An extract on #eyebrows
It is believed by anthropologists that the main function of the eyebrow is to prevent moisture, mostly salty sweat and rain, from flowing into the eye. Greek physician Herophilos, in his treatise "Anatomy," was among the first to hypothesize such a theory, proposing that the eyebrows are "adorned with hair, so that if copious perspiration came [down], it would be contained by this 'check-point' of hair placed in its way until it is wiped off, so that it could not obstruct the eyes." The typical curved shape of the eyebrow (with a slant on the side) and the direction in which eyebrow hairs are pointed, make sure that moisture has a tendency to flow sideways around the eyes, along the side of the head and along the nose. The slightly protruding brow ridges of modern humans could also be used as a defense structure against the floods of moisture. Desmond Morris, discussing the possible function of the eyebrow in human evolution, criticized this suggestion as non-effective and suggested that the primary function of the eyebrows is to signal the changing moods of their owners. Together with the brow ridges, the eyebrows also shade the eyes from sunlight. Eyebrows also prevent debris such as dandruff and other small objects from falling into the eyes, as well as providing a more sensitive sense for detecting objects being near the eye, like small insects.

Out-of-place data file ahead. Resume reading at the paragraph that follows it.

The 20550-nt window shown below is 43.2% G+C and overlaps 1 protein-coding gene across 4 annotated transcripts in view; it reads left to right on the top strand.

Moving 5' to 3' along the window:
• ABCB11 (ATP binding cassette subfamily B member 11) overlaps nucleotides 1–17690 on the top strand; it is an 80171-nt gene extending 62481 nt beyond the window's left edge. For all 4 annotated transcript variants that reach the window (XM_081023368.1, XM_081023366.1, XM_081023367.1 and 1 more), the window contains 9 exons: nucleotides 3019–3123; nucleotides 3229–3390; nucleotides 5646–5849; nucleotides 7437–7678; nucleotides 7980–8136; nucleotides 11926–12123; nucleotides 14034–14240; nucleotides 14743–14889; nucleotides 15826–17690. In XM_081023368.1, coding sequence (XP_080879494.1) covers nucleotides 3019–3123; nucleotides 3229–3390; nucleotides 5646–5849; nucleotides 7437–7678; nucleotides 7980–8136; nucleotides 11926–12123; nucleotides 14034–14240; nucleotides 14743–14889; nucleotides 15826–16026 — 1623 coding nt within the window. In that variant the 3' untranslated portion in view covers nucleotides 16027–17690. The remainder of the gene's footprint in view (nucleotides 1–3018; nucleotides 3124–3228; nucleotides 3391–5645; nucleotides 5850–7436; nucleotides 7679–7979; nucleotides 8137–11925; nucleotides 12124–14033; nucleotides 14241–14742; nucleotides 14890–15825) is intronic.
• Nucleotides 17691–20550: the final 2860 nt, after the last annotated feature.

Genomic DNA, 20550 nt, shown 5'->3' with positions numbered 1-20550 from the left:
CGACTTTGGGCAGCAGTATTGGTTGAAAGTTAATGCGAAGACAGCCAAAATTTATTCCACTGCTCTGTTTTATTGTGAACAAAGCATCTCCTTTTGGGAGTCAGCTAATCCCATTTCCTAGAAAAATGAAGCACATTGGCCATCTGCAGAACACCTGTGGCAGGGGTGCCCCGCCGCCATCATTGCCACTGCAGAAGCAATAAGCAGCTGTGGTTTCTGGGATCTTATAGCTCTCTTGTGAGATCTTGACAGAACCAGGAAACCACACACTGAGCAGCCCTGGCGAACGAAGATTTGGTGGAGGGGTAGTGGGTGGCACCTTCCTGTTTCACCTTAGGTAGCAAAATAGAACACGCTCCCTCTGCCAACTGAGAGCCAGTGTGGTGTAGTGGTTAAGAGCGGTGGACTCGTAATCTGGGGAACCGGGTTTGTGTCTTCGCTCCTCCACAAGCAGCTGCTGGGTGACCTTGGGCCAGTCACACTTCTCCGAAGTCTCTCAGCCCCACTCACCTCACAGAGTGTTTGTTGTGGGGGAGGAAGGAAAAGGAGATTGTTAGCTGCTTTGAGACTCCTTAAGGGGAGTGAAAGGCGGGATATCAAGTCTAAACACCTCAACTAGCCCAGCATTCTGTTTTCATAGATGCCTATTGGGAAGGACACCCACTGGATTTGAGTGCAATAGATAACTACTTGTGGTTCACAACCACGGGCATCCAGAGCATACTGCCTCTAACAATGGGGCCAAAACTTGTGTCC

Eyebrows have a facilitative function in communication, strengthening expressions, such as surprise or anger. The eyebrows can cause a "false facial expression", when a person's eyebrow shape appears to express an emotion that they are not experiencing.
Joseph Jordania suggested that the primary evolutionary function of clearly visible eyebrows was safety from predators during the vulnerable nighttime sleep, when early hominid groups started sleeping on the ground, away from the trees. Stealth predators (like big cats) as a rule stop hunting if they notice that prey animals are watching them. Cheap plastic masks, placed on the back of the head, saved many human lives in India and Bangladesh, where man-eating tigers claimed many victims in Sundarbans national park. Many predators (particularly big cats) are very sensitive to eyespots, and all the big cats have eyespots on the back of their own ears. According to Jordania, at night, when hominid eyes were closed, the eyebrows, arched upwards, and eyelashes, arched downwards, formed clearly definable oval eyespots on a sleeping human face, creating an illusion that the eyes were still open and watching (and therefore could deter predators from attacking sleeping hominids).